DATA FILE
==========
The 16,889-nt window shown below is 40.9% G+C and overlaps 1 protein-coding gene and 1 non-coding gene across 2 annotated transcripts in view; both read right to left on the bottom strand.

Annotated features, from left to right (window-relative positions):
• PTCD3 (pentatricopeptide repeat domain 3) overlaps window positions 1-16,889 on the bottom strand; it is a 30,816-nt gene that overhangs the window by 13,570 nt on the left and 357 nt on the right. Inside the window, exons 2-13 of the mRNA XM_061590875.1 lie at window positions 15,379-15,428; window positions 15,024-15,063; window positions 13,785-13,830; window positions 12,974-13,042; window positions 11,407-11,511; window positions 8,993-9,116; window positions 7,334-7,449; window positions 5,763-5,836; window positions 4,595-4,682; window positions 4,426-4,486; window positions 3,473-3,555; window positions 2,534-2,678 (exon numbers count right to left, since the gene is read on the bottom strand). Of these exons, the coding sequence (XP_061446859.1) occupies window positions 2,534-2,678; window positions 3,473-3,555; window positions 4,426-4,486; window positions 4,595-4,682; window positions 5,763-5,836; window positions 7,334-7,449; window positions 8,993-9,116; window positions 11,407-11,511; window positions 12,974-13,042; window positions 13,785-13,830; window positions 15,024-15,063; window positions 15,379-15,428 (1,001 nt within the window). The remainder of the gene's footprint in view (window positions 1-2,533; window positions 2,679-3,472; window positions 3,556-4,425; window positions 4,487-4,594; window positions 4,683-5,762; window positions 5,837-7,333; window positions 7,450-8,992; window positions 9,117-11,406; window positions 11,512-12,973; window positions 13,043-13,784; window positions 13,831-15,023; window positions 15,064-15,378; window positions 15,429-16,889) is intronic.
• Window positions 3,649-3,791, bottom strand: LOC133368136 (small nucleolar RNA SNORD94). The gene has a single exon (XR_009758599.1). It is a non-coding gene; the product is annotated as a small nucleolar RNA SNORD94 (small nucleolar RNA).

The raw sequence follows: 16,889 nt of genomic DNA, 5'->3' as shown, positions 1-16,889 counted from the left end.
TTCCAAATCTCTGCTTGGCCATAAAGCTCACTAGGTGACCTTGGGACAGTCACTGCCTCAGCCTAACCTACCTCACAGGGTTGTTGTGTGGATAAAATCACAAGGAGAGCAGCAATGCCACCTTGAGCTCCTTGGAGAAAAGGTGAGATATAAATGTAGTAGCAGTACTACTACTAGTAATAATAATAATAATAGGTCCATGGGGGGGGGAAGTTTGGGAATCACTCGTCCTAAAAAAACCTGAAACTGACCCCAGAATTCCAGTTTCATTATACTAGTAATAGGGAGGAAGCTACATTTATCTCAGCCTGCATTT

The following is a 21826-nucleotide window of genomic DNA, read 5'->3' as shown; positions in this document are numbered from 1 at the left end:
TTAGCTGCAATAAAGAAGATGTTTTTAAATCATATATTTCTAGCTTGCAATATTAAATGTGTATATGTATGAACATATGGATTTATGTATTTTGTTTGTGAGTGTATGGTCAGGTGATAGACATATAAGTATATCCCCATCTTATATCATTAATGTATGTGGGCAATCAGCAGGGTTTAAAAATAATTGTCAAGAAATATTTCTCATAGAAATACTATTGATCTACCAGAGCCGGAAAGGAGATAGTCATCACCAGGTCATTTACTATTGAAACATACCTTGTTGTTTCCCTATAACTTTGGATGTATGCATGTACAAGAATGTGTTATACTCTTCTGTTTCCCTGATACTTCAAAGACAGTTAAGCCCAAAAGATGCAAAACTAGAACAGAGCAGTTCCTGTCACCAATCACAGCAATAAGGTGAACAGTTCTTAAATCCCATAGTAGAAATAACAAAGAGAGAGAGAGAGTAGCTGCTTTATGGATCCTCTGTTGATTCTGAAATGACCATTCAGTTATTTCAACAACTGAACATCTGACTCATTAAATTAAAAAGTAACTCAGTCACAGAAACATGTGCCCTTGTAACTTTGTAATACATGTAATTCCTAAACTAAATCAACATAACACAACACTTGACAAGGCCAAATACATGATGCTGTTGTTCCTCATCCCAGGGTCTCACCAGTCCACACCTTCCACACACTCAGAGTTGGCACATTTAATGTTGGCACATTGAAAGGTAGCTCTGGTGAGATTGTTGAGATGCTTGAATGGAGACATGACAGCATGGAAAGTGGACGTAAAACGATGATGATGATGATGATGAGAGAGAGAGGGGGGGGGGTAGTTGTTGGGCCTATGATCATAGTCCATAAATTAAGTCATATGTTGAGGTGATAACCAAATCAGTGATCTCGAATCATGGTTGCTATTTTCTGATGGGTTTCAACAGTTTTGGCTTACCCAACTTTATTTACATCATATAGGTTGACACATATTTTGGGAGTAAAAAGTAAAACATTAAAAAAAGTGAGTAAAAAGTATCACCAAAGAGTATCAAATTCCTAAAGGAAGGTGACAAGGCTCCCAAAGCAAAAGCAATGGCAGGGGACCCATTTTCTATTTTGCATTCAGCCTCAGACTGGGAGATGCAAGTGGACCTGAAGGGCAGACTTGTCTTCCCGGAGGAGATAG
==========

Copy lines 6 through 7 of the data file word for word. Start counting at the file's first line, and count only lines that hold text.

TTCCAAATCTCTGCTTGGCCATAAAGCTCACTAGGTGACCTTGGGACAGTCACTGCCTCAGCCTAACCTACCTCACAGGGTTGTTGTGTGGATAAAATCACAAGGAGAGCAGCAATGCCACCTTGAGCTCCTTGGAGAAAAGGTGAGATATAAATGTAGTAGCAGTACTACTACTAGTAATAATAATAATAATAGGTCCATGGGGGGGGGAAGTTTGGGAATCACTCGTCCTAAAAAAACCTGAAACTGACCCCAGAATTCCAGTTTCATTATACTAGTAATAGGGAGGAAGCTACATTTATCTCAGCCTGCATTT

The following is a 21826-nucleotide window of genomic DNA, read 5'->3' as shown; positions in this document are numbered from 1 at the left end: